Sea Urchin photos


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Juvenile garibaldi and purple urchins, Coronado Islands, Hypsypops rubicundus, Strongylocentrotus purpuratus, Coronado Islands (Islas Coronado) Purple urchins destroying/eating giant kelp holdfast, Macrocystis pyrifera, Strongylocentrotus purpuratus, Santa Barbara Island Purple sea urchins on rocky reef amid kelp forest, Macrocystis pyrifera, Strongylocentrotus purpuratus, Santa Barbara Island Purple urchins destroying/eating giant kelp holdfast, Macrocystis pyrifera, Strongylocentrotus purpuratus, Santa Barbara Island Purple and red urchins, Strogylocentrotus franciscanus, Strongylocentrotus purpuratus, Santa Barbara Island Purple sea urchin, spawning, Strongylocentrotus purpuratus Purple urchin attacked by starfish, Coronados, Strongylocentrotus purpuratus, Coronado Islands (Islas Coronado) Red urchin on rocky California reef, Strogylocentrotus franciscanus Red urchin on rocky California reef, Strogylocentrotus franciscanus Purple and red urchins, Strogylocentrotus franciscanus, Strongylocentrotus purpuratus, Santa Barbara Island Purple and red urchins, Strogylocentrotus franciscanus, Strongylocentrotus purpuratus, Santa Barbara Island Purple and red urchins, Strogylocentrotus franciscanus, Strongylocentrotus purpuratus, Santa Barbara Island Small fish trapped in spines of unidentified urchin, San Miguel Island Urchin holes on rocky reef, Albany, James Island Red urchin, strawberry anemones and aggregating anemones on rocky California reef, Anthopleura elegantissima, Corynactis californica, Strogylocentrotus franciscanus Purple urchin and strawberry anemones on rocky California reef, Corynactis californica, Strongylocentrotus purpuratus Purple and red urchins, Strogylocentrotus franciscanus, Strongylocentrotus purpuratus, Santa Barbara Island Purple and red urchins, Strogylocentrotus franciscanus, Strongylocentrotus purpuratus, Santa Barbara Island Purple and red urchins, Strogylocentrotus franciscanus, Strongylocentrotus purpuratus, Santa Barbara Island Purple and red urchins, Strogylocentrotus franciscanus, Strongylocentrotus purpuratus, Santa Barbara Island Unidentified marine urchins in a rock crevice, Guadalupe Island (Isla Guadalupe) Unidentified marine urchin, Guadalupe Island (Isla Guadalupe) Wolf eel, although similar in shape to eels, is cartilaginous and not a true fish.  Its powerful jaws can crush invertibrates, such as spiny sea urchins.  It can grow to 6 feet (2m) in length, Anarrhichthys ocellatus Purple and black sea urchins on a rocky reef.  The urchins will clear all kelp off a reef if their population is not held in balance by predictors.  Santa Barbara Island, Strongylocentrotus purpuratus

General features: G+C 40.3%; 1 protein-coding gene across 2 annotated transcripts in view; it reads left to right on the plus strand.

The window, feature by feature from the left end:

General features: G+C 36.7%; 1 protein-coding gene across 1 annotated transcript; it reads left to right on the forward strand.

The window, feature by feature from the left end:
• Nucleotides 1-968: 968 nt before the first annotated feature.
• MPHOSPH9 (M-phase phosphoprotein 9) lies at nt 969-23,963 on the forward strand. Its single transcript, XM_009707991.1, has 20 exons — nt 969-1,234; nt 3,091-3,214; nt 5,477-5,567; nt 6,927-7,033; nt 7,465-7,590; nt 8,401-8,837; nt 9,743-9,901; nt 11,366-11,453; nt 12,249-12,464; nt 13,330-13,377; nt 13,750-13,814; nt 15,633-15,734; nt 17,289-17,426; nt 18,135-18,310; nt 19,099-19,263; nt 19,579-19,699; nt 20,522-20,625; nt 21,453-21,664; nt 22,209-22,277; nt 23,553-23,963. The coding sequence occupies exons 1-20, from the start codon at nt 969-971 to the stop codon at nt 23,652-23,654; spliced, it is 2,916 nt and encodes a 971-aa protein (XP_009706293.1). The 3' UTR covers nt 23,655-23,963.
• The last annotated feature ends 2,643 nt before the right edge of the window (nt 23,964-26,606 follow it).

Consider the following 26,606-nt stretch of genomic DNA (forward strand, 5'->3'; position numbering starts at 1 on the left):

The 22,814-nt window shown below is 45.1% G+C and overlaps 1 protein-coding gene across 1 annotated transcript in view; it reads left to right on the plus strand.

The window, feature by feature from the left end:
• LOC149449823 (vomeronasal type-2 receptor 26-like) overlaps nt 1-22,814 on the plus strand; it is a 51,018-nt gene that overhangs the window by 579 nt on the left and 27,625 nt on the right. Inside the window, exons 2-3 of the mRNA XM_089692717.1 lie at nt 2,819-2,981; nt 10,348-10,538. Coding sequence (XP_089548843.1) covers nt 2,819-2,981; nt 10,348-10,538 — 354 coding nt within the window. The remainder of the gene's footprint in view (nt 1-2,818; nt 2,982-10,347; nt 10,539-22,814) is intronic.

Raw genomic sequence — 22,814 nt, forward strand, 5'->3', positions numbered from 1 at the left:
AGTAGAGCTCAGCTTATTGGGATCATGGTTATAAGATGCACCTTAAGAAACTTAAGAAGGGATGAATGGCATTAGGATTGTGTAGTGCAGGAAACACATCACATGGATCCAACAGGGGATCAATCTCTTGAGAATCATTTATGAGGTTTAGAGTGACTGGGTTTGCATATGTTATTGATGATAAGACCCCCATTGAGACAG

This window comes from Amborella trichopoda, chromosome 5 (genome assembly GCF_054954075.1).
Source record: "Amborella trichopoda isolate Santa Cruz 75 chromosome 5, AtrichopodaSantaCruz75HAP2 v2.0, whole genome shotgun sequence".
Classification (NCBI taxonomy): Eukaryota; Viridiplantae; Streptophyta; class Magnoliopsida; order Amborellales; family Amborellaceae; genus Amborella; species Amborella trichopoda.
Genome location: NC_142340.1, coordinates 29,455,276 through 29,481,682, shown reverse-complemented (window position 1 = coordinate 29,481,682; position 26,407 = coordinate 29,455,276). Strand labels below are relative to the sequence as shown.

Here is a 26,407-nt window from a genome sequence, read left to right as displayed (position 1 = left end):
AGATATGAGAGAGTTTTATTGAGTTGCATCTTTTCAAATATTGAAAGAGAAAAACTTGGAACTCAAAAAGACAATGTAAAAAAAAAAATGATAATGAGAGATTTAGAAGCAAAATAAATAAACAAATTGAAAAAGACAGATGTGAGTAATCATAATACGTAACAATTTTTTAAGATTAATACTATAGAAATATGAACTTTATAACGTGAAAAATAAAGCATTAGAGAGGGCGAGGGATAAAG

Updated: October 23, 2021